By: Caleb Otieno, Makini Schools Counsellor

What should you do if your nerves are in overdrive as you emerge from the Covid-19 lockdown?

Adapting to post-pandemic realities is as challenging for children as it is for parents/adults.

As societies reopen around the world, many people are experiencing new or worsening social anxiety. Things most people used to do daily with so much as a thought is now a bigger deal. Things like talking to strangers in the shop, organising a playdate, borrowing a pencil from a friend at school, ordering in cafes, have become anxiety loaded activities.

Whether you were socially anxious before the pandemic, or developed social anxiety as a result of being isolated, the prospect of returning to a day-to-day ‘new-normal’ life can feel daunting to even the strongest person.

Children and teenagers with social anxiety have an excessive fear of social performance situations. It creates feelings of fear for children when they need to: speak to others, read out loud, go outside, be evaluated by others. They are concerned that they may do something embarrassing, humiliating, or that others may think badly of them, making them self-consciousness.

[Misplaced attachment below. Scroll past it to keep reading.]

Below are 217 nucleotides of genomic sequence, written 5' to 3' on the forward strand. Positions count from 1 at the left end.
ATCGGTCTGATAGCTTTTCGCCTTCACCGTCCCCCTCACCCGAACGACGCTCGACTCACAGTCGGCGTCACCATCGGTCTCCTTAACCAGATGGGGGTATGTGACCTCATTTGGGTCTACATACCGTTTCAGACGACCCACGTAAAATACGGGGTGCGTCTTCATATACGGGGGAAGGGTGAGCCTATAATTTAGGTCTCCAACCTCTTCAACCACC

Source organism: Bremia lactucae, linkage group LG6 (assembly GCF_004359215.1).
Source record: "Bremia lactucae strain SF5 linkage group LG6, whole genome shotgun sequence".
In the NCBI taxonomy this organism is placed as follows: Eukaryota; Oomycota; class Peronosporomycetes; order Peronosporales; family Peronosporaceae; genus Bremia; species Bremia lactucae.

Also, children going through social anxiety after Covid-19 have added stressors that were not part of their original anxiety. According to the Big Life Journal, social anxiety is one of the most common problems that prevents children from adopting a growth mindset, trying new things and taking risks.

Therefore, it is important for us as parents to support our children to navigate through their social anxieties. Herewith a few tips to consider:

  • Knowledge is power. One of the most effective things you can do is to teach your child

about social anxiety. Speak openly about the topic. Understand your child’s fears and with as much knowledge as possible about what your child is going through script a role-play so that they feel more prepared for various social situations. If they have all the information about a certain event, i.e., who is attending, what they are expecting to do, etc. your child may be calmer in participating than isolating themselves. If they do not have all the information, they will avoid engagement.

  • Connect with your child. Consider the PACE approach (playfulness, acceptance, curiosityand empathy) model. PACE is a wonderful way to engage with your child and help them feel safe as they navigate their anxiety. When you as an adult model that you are calm and relaxed in social situations, they will also slow down. Showing playfulness towards a situation will immediately take the serious worry out of it. Showing acceptance of your child’s feelings teaches them that they can come to you with their anxiety and feel heard and safe because you listen. Showing interest and curiosity in their day-to-day activities will help your child take steps to start something new at their own pace. Showing empathy towards the anxieties they are facing helps them to feel connected to you and shows them that you understand how they are feeling. Once they are interacting with you in a space that feels both safe and empathetic, you can start to work on techniques to alleviate the social anxiety that your child is feeling.